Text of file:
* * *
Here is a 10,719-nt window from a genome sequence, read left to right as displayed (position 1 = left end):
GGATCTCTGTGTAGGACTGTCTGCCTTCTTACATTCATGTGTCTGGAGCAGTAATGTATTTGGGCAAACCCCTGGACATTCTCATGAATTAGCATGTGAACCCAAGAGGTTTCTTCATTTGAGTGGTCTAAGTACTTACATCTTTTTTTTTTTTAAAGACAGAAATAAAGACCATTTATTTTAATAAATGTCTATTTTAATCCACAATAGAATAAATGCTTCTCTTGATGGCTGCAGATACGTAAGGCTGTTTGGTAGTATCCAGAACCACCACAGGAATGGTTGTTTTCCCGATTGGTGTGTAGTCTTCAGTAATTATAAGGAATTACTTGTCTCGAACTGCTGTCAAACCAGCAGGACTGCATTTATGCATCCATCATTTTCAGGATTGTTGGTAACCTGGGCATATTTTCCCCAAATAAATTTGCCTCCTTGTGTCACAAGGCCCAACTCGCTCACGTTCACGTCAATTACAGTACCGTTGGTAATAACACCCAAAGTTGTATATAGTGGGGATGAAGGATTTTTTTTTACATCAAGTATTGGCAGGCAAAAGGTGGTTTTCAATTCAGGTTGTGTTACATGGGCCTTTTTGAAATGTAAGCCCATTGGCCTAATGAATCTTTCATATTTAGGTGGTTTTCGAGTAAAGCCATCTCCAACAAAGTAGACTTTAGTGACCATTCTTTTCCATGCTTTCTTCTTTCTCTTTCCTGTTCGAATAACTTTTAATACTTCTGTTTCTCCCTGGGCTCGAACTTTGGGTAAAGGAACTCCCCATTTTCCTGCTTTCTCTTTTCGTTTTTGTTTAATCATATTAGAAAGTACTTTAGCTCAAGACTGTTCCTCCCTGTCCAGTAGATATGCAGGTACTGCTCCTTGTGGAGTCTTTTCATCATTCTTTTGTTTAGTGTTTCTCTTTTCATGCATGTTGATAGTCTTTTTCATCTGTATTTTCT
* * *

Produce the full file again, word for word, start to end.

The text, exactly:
Here is a 10,719-nt window from a genome sequence, read left to right as displayed (position 1 = left end):
GGATCTCTGTGTAGGACTGTCTGCCTTCTTACATTCATGTGTCTGGAGCAGTAATGTATTTGGGCAAACCCCTGGACATTCTCATGAATTAGCATGTGAACCCAAGAGGTTTCTTCATTTGAGTGGTCTAAGTACTTACATCTTTTTTTTTTTTAAAGACAGAAATAAAGACCATTTATTTTAATAAATGTCTATTTTAATCCACAATAGAATAAATGCTTCTCTTGATGGCTGCAGATACGTAAGGCTGTTTGGTAGTATCCAGAACCACCACAGGAATGGTTGTTTTCCCGATTGGTGTGTAGTCTTCAGTAATTATAAGGAATTACTTGTCTCGAACTGCTGTCAAACCAGCAGGACTGCATTTATGCATCCATCATTTTCAGGATTGTTGGTAACCTGGGCATATTTTCCCCAAATAAATTTGCCTCCTTGTGTCACAAGGCCCAACTCGCTCACGTTCACGTCAATTACAGTACCGTTGGTAATAACACCCAAAGTTGTATATAGTGGGGATGAAGGATTTTTTTTTACATCAAGTATTGGCAGGCAAAAGGTGGTTTTCAATTCAGGTTGTGTTACATGGGCCTTTTTGAAATGTAAGCCCATTGGCCTAATGAATCTTTCATATTTAGGTGGTTTTCGAGTAAAGCCATCTCCAACAAAGTAGACTTTAGTGACCATTCTTTTCCATGCTTTCTTCTTTCTCTTTCCTGTTCGAATAACTTTTAATACTTCTGTTTCTCCCTGGGCTCGAACTTTGGGTAAAGGAACTCCCCATTTTCCTGCTTTCTCTTTTCGTTTTTGTTTAATCATATTAGAAAGTACTTTAGCTCAAGACTGTTCCTCCCTGTCCAGTAGATATGCAGGTACTGCTCCTTGTGGAGTCTTTTCATCATTCTTTTGTTTAGTGTTTCTCTTTTCATGCATGTTGATAGTCTTTTTCATCTGTATTTTCT